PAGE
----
By Jay Stone, Georgia Farm bureau
Farmers know difficulty.
Hard work, facing challenges and solving problems are essential traits of the farm mindset.
“You be relentless, you outwork whatever the problem is,” said Sumter County farmer Matt Berry, “But, it’s OK to say this is more than I can handle. The bigger man will admit when he’s got something that he can’t handle.”
The 2023 Farm Stress Summit, held March 20 at Mercer University, shed light on what farm stress is, why it is hard to overcome and what can be done about it.
Mitchell County Farm Bureau member Brenda Cox, left, talks to Dr. Erin Lepp, center, and her colleague at Mercer University’s College of Health Occupations during the 2023 Farm Stress Summit. Photo by Jay Stone
Keynote speaker Marshal Sewell, a Florida agriculturalist and founder of Mind Your Melon, defines stress this way: “Our body’s reaction to adverse circumstances.”
Just because it’s perceived to be between your ears doesn’t mean it’s not a physical ailment.
“Understand there’s no division between your physical health and your mental health,” said Erin Lepp, an associate professor at Mercer’s College of Health Professions. “Having depression is an independent risk factor for developing heart disease.”
Berry and Lepp were part of a panel discussion on farm stress.
Sewell set up Mind Your Melon to be a “hub for thoughts, concepts and resources that contribute to and encourage proactive choices and lifestyles.” The organization’s website, mindyourmelon.org, provides resources for nutrition, exercise and fitness, and seeking help. Check out Sewell’s podcast at www.gfb.ag/sewellpodcast .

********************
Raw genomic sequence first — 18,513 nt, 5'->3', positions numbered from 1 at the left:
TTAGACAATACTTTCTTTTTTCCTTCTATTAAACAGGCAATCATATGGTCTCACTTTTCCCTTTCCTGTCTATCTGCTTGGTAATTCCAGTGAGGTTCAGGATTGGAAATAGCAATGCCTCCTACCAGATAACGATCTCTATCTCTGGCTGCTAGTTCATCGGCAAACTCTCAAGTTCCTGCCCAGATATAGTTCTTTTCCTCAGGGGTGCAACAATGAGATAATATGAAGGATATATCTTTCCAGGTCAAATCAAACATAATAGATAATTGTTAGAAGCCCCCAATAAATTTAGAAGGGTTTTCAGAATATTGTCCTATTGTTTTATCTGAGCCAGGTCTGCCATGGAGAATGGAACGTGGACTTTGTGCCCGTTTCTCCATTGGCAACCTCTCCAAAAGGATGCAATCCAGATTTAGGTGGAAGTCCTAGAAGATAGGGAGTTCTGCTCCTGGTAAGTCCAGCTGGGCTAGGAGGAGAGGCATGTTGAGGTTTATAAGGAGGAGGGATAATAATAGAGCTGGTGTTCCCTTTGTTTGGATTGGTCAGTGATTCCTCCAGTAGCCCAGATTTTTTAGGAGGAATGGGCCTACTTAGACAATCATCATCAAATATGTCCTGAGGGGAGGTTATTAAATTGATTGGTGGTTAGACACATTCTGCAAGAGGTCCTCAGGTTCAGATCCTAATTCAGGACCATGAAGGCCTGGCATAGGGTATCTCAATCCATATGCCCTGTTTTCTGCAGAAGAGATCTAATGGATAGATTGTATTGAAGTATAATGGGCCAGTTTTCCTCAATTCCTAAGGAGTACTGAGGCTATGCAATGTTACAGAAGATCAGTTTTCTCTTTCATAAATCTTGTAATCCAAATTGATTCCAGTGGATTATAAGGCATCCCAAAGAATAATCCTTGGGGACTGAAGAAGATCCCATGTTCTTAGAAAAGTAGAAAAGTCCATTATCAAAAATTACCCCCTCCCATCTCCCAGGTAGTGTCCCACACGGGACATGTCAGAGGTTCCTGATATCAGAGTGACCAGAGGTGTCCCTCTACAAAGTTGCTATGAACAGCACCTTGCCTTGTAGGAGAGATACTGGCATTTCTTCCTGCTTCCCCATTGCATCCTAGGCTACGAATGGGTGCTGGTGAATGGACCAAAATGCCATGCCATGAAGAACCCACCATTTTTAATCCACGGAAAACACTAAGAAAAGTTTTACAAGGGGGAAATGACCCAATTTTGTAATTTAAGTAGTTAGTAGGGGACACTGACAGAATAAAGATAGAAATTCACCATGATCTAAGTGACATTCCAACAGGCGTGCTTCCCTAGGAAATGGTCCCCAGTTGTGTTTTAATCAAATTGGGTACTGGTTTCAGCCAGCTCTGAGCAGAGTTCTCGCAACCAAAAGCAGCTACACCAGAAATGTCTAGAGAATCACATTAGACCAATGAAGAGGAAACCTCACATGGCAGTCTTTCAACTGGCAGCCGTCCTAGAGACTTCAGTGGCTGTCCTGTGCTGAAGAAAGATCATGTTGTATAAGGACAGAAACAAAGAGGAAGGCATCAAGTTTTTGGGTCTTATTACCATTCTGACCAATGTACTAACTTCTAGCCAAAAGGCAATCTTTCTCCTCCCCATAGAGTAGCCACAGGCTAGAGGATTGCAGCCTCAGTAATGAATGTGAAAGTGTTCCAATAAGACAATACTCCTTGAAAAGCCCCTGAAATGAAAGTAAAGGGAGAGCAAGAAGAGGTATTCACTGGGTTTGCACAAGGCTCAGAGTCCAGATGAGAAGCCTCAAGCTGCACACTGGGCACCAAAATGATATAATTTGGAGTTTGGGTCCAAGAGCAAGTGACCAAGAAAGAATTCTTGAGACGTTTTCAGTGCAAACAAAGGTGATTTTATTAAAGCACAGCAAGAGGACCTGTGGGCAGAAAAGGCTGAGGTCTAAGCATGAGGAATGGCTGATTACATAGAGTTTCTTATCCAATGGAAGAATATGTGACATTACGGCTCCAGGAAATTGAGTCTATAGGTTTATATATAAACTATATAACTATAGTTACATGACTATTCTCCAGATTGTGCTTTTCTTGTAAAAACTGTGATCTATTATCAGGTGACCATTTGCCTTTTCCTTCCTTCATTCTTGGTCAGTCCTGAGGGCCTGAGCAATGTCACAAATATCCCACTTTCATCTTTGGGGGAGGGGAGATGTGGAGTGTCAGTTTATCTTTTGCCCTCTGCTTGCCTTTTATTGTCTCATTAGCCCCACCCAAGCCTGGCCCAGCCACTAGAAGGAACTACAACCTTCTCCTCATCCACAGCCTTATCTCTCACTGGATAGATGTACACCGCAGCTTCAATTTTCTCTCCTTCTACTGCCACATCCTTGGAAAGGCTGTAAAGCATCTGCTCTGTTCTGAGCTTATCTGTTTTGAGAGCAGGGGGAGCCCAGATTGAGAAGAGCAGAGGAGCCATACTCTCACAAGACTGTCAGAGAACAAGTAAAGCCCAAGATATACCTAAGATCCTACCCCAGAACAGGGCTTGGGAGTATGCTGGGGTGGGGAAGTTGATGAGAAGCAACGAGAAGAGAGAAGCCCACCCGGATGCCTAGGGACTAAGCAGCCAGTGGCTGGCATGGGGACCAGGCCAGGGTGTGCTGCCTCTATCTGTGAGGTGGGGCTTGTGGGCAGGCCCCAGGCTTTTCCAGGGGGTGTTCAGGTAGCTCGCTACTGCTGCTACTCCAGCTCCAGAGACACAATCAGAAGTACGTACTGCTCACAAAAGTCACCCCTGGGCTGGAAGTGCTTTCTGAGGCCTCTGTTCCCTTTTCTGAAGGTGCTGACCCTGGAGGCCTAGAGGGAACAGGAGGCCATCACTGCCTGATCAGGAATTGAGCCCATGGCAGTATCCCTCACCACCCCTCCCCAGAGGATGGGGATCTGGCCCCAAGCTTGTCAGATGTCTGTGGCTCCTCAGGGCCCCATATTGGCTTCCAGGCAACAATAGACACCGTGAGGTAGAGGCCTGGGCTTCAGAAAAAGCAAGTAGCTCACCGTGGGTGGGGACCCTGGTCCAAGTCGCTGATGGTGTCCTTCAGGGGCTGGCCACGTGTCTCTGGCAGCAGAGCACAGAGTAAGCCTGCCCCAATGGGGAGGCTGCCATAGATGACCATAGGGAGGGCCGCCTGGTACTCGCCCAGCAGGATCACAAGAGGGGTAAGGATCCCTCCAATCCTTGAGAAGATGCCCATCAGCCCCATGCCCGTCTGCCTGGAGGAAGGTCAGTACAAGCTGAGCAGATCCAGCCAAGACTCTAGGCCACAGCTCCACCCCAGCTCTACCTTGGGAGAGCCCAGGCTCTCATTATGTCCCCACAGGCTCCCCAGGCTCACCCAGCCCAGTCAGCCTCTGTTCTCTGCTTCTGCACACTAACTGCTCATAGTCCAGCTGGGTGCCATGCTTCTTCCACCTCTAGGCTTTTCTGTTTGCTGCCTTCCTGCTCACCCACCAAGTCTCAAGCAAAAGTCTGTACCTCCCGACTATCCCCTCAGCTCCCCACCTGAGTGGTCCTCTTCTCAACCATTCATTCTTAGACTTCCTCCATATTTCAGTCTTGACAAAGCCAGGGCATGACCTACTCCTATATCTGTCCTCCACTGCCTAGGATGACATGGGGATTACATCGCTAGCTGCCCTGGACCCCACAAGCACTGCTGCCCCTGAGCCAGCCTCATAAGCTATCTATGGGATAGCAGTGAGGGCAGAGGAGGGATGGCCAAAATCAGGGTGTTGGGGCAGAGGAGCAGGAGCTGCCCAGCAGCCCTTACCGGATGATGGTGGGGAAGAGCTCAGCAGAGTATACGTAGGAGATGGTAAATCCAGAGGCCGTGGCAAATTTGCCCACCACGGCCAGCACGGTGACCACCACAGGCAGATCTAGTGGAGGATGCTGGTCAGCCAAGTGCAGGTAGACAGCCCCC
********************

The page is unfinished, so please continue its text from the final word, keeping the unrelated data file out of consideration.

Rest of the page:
He has intertwined the mental with the physical in part because of stigma that accompanies mental health. Sewell grew up on a Florida fruit farm and lost his father to suicide after a bad crop.
“Asking a farmer to talk to someone about mental health is like getting someone to get off a couch and go straight to running a marathon,” Sewell said.
Smaller steps are necessary. Sewell said he talks to farmers about common-ground topics like farm labor, input costs and other challenges to facilitate farmers opening up about their struggles.
“If this is a catalyst where I can get them to open up and be vulnerable, that’s a step in the right direction,” he said.
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Mental health advocate Marshal Sewell, who grew up on a Florida fruit farm and lost his father to suicide, says talking to a farmer about routine topics and then asking how they are may help them to share their struggles./Photo courtesy of Marshal Sewell
The summit included remarks from Georgia Department of Behavioral Health and Developmental Disabilities (DBHDD) Commissioner Kevin Tanner.
Tanner said getting help is easier now than it ever has been, noting the rollout last year of the nationwide 988 crisis hotline. Tanner said it has received significantly more calls in 2022-23 than in previous years.
According to DBHDD, suicides in rural Georgia increased by 12% between 2019 and 2020, but overall suicide rates in Georgia declined during the COVID-19 pandemic.
Tanner emphasized the importance of talking about mental health to chip away at the stigma, and he said he’s working to address “A shortage of mental healthcare workers.”